AURORA, Colo. - The official launch of the National Center for Media Forensics was in and of itself something to celebrate, but with the announcement of the master’s program, a great day got even better.
“We’re opening a new master’s program in media forensics -- which is audio and video forensics -- next fall,” announced Jeff Smith, interim director of the center. “It is the only master’s level program in audio and video forensics in the country.”
Smith joined more than 40 students and forensic sciences enthusiasts at the National Center for Media Forensics Open House, Jan. 29. The festivities included video conferencing with forensics experts across the globe and a tour of the center’s new state-of-the-art location at 1800 Grant St.
The center features:
- 20 work station classroom
- Labs for analysis and software applications
- Offices and work space with plenty of extra room for the cohort of 15 master’s students next fall
The open house also honored Professor Richard Sanders, who died earlier this year. His wife, Ann, and daughter were in attendance. Sanders, a world-renowned forensic expert, received a $709,700 federal grant to establish the center, which draws students from mathematics, physics, engineering, music, computer science and biometrics. The center will work with the FBI, Secret Service, Drug Enforcement Agency and Department of Defense.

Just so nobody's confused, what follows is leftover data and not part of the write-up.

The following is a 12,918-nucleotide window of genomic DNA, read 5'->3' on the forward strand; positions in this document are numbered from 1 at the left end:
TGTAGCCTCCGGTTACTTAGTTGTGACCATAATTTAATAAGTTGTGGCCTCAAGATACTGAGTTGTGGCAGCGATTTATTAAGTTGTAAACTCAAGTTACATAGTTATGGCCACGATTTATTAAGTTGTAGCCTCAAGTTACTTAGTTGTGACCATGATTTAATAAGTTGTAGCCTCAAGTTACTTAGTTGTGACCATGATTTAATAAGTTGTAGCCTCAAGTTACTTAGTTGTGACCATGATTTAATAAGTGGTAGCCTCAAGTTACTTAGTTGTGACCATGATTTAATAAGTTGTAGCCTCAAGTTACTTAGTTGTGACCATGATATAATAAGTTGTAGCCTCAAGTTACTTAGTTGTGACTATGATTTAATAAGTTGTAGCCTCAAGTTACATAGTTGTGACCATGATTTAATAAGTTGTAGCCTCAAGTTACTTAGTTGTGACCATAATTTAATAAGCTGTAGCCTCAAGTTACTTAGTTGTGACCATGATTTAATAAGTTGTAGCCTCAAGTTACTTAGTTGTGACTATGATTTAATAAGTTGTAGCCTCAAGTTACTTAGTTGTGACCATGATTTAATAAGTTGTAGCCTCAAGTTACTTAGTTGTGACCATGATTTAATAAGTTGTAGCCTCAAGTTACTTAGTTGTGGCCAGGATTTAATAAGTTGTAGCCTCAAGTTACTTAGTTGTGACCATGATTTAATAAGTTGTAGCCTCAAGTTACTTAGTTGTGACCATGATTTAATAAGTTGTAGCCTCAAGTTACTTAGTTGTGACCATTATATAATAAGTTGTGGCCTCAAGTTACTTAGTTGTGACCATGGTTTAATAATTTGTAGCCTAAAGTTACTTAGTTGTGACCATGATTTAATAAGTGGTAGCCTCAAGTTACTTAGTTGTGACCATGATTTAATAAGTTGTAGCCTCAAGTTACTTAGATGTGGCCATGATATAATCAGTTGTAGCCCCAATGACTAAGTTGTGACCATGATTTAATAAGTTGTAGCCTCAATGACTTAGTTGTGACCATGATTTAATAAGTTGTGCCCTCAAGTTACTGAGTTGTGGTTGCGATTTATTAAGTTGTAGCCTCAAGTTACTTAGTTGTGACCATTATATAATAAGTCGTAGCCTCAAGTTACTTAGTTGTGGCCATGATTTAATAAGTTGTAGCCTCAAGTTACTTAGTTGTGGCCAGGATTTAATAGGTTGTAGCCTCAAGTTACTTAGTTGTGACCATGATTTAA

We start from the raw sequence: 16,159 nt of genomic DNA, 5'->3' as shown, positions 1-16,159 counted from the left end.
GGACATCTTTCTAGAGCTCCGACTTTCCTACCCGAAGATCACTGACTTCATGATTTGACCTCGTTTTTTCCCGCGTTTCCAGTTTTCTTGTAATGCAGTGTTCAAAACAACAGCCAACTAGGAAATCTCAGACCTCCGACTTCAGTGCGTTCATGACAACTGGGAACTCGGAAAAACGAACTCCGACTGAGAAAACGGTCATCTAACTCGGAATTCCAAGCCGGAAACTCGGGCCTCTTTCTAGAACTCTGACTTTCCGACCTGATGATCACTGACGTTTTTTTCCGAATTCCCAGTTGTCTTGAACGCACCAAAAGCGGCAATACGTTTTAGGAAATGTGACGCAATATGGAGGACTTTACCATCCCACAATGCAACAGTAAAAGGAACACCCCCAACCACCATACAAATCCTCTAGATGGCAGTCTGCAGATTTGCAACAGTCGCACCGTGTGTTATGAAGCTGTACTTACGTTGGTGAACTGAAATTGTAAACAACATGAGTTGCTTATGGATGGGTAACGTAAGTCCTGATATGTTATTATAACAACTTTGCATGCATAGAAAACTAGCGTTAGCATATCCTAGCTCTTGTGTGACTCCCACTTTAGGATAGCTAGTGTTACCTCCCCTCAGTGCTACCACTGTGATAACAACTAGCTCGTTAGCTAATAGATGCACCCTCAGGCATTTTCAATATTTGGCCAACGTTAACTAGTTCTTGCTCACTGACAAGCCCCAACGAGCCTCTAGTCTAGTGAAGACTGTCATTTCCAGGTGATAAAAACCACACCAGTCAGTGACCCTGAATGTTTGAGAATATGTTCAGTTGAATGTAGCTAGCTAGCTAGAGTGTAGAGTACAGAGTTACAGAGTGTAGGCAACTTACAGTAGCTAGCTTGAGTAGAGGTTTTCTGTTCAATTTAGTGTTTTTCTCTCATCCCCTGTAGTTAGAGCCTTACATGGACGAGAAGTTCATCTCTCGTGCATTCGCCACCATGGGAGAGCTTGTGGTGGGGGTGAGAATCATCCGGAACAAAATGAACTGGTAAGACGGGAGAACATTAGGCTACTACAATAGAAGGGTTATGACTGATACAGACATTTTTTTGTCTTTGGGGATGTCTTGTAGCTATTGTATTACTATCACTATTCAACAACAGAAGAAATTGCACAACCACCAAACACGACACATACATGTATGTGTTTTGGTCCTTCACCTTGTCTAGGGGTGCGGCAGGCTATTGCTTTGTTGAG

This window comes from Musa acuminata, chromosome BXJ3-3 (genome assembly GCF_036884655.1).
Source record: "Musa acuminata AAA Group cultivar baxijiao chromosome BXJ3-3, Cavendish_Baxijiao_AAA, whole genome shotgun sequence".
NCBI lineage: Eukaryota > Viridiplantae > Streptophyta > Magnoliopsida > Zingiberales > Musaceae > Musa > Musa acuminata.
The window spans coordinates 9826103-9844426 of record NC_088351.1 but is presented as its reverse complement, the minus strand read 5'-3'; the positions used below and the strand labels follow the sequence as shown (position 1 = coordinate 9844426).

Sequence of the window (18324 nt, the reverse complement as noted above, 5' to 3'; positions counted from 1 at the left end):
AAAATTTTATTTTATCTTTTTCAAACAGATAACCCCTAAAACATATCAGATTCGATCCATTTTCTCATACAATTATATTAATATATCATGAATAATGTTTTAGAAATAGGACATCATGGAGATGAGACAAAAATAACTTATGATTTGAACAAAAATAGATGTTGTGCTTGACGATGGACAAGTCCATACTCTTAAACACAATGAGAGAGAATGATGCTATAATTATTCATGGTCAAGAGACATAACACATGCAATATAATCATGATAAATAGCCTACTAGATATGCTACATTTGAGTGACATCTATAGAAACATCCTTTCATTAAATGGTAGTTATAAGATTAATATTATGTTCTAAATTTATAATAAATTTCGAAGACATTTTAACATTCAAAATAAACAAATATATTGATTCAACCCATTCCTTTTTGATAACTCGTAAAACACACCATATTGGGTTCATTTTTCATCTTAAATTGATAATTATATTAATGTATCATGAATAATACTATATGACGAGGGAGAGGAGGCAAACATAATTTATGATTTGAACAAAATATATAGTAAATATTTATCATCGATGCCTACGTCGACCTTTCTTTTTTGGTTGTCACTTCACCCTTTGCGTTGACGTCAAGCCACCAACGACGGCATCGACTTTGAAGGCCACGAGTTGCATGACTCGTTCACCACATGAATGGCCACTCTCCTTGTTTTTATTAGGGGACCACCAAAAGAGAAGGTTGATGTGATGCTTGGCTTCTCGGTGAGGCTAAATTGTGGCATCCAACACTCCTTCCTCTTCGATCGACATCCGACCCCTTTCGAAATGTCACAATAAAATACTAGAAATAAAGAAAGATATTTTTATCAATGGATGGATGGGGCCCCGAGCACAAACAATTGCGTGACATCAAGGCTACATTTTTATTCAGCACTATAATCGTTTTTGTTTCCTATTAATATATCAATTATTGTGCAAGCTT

Students graduating from the program will find careers in research education, research for corporate development, law enforcement as well as private practice.
The program concentrates on the analysis of audio and video that is in question as evidence, recordings that need to be authenticated, determining whether video or audio has been edited, identification of people by their face or voice and increasing the intelligibility of sound, a person’s voice or the images.
By Catherine Gray Beuten
Integrated University Communications